In modern biogas plants, biodegradable organic substrates are fermented such as grass, straw, slurry, manure, biodegradable waste, residues of food production, food scraps and grease. For this reason, airtight containers are filled with organic materials. In this environment, in absence of oxygen and with organic components in fermentation, the bacteria produce biogas. The biogas obtained is used to produce electricity and heat.

Food powders explosion

Friday, 1 June 2012 PDF icon Food powders explosion
The phenomenon of food dust explosions has only been recently discovered. Ones, it was a widespread belief that dust exploded because of the presence of alcohol or gas derived from the fermentation. Today it has been acknowledged that powders (depending on their granulometry) follow the same valid principles of gas and vapours.

Electronic grounding system in hazardous areas

Sunday, 1 April 2012 PDF icon Electronic grounding system in hazardous areas

Spring has begun and rains come too. With them the first storms appear. Who can say that have never been fascinated by the power of lightning? Since ancient times, thunder and lightning evoked fear and respect in men who believed that these phenomena were directly dependent on gods. Whereas, lightning is a visible phenomenon of the potential difference which is formed between a cloud and earth. It represents the moment of discharge to the ground of the enormous energy that has been formed. Since the invention of the lightning rod by Benjamin Franklin, all the high buildings, such as towers and steeples, have it, just to create a privileged path for the electrical discharge which goes into the ground preventing damage to buildings, people and animals. Then, if lightning is an important and dangerous phenomenon, why during the design and construction of a plant built in areas with potentially explosive atmosphere, the grounding system is not often considered such important for safety and security?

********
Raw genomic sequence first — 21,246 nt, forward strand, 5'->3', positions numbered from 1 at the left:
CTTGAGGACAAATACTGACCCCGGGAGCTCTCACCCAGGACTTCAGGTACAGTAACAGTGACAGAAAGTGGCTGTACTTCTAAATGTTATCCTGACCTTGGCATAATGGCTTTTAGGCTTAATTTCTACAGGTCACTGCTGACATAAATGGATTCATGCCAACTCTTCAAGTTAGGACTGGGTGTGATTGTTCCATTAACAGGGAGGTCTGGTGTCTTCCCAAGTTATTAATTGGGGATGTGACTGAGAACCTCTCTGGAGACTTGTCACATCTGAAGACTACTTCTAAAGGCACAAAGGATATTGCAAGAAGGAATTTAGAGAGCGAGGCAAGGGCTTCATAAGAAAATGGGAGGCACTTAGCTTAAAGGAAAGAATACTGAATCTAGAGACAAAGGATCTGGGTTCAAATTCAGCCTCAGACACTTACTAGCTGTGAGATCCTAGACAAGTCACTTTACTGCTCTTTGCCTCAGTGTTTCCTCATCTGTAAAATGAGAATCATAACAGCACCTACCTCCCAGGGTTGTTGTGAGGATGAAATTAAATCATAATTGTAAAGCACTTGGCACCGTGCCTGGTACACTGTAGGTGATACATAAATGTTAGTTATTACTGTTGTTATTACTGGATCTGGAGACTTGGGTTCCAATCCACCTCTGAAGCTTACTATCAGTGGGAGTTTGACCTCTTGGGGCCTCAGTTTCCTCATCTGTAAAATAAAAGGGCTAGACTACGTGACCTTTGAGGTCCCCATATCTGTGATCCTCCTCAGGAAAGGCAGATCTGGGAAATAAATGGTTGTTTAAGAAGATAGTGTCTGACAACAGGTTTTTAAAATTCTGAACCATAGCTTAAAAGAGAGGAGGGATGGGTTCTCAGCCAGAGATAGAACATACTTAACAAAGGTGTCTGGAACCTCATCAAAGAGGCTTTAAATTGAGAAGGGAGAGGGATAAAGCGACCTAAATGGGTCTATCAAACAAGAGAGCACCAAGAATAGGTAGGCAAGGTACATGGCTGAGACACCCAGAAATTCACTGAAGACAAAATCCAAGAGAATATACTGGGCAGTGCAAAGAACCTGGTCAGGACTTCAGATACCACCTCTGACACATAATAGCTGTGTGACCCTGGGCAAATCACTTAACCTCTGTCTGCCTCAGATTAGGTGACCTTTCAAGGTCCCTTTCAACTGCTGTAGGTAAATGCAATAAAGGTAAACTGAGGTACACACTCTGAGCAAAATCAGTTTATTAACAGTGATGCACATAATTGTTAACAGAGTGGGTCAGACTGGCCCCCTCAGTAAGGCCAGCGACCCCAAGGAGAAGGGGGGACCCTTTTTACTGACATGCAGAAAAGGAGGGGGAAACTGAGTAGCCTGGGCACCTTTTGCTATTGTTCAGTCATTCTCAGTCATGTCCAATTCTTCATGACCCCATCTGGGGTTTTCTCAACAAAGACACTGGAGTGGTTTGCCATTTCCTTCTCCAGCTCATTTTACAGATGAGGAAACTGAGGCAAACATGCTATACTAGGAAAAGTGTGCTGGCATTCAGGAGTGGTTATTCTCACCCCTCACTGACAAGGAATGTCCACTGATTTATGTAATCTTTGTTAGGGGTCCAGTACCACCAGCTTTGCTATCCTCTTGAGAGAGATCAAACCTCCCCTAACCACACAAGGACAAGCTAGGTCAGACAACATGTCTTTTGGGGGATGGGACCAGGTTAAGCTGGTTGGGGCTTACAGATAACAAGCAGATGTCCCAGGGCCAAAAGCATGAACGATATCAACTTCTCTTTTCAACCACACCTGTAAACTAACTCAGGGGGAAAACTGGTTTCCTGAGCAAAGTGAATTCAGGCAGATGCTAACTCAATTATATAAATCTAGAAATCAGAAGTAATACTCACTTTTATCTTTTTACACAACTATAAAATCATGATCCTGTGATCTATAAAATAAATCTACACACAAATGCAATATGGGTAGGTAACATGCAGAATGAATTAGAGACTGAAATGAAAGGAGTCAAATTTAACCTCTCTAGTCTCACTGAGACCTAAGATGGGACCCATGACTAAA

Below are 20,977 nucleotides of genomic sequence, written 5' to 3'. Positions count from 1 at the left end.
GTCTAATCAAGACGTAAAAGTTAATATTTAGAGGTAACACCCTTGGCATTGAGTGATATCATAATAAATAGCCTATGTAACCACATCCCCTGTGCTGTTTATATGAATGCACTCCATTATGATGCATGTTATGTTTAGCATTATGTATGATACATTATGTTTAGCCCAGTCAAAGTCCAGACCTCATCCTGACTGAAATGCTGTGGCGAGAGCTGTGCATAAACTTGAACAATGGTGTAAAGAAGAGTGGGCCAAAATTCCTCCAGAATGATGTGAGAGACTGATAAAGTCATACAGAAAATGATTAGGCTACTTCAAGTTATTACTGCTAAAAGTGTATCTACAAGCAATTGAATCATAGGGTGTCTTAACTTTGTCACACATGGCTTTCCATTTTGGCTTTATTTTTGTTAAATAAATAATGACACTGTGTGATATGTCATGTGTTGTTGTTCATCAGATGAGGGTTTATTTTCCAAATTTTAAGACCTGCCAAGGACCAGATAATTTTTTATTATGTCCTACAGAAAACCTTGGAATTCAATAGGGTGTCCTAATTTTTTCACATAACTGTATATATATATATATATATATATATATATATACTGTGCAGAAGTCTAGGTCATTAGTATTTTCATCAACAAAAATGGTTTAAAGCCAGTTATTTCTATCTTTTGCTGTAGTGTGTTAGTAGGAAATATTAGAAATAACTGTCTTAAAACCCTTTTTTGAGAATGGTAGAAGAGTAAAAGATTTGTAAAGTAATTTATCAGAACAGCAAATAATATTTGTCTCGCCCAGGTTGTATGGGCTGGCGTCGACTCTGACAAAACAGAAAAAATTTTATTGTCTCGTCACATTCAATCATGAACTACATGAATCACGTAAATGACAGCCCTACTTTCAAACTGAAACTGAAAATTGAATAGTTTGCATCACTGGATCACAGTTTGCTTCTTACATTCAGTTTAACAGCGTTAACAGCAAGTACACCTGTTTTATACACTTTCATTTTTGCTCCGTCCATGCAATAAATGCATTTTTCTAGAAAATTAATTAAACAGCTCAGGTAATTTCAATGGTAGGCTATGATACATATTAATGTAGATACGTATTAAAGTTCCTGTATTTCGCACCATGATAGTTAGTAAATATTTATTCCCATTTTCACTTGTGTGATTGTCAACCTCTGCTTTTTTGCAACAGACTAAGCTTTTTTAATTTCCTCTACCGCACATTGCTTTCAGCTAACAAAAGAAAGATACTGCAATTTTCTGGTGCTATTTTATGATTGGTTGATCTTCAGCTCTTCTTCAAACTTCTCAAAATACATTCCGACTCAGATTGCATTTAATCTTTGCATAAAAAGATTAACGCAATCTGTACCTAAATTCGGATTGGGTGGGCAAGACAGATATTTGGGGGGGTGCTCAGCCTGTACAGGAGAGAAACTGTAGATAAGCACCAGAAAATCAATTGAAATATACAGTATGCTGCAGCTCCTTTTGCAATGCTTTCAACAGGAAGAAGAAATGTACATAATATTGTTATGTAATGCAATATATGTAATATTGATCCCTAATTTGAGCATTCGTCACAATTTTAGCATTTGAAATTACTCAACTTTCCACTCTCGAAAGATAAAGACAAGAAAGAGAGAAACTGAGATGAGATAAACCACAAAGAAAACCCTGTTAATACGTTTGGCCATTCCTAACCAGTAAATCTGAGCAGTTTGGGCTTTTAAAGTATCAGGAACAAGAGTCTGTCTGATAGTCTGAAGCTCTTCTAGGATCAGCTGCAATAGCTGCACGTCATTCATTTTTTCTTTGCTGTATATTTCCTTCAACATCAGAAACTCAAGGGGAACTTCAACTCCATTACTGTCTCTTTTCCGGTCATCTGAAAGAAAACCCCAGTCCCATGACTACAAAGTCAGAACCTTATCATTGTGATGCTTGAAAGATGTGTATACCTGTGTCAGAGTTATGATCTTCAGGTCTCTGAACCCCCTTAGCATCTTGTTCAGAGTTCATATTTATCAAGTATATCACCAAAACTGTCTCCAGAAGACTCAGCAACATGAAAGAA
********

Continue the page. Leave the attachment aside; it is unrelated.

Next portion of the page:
Electrical installations in hazardous areas

Thursday, 1 March 2012 PDF icon Electrical installations in hazardous areas: places for batteries recharge
Industrial activities which use rechargeable batteries are more and more. Batteries usually used are with nickel-cadmium or lead and are divided into two groups: Traction batteries, mainly used in forklifts, machinery for the cleaning of large rooms etc... Stationary Batteries which are used for auxiliary services of power plants, telephone exchange or places where it’s necessary to keep in operation machineries also in case of power blackout.

Obstruction lighting fixtures

Wednesday, 1 February 2012 PDF icon Obstruction lighting fixtures
Any construction, such as skyscrapers, towers, equipment plant tours, pylons etc. that could represent an obstacle to air navigation, even if located outside the airport fence, must be provided with adequate warning lights. Air traffic safety is regulated by ICAO (International Civil Aviation Organization). ICAO classifies airports into ten categories and, for each category of airport, defines an area, including in so-called "area of obstacles delimitation" that extends to a predetermined distance from the airport itself. Any object, which rises above the surfaces of obstacles delimitation and cannot be removed, becomes an obstacle to air navigation and must be properly signaled.

Pages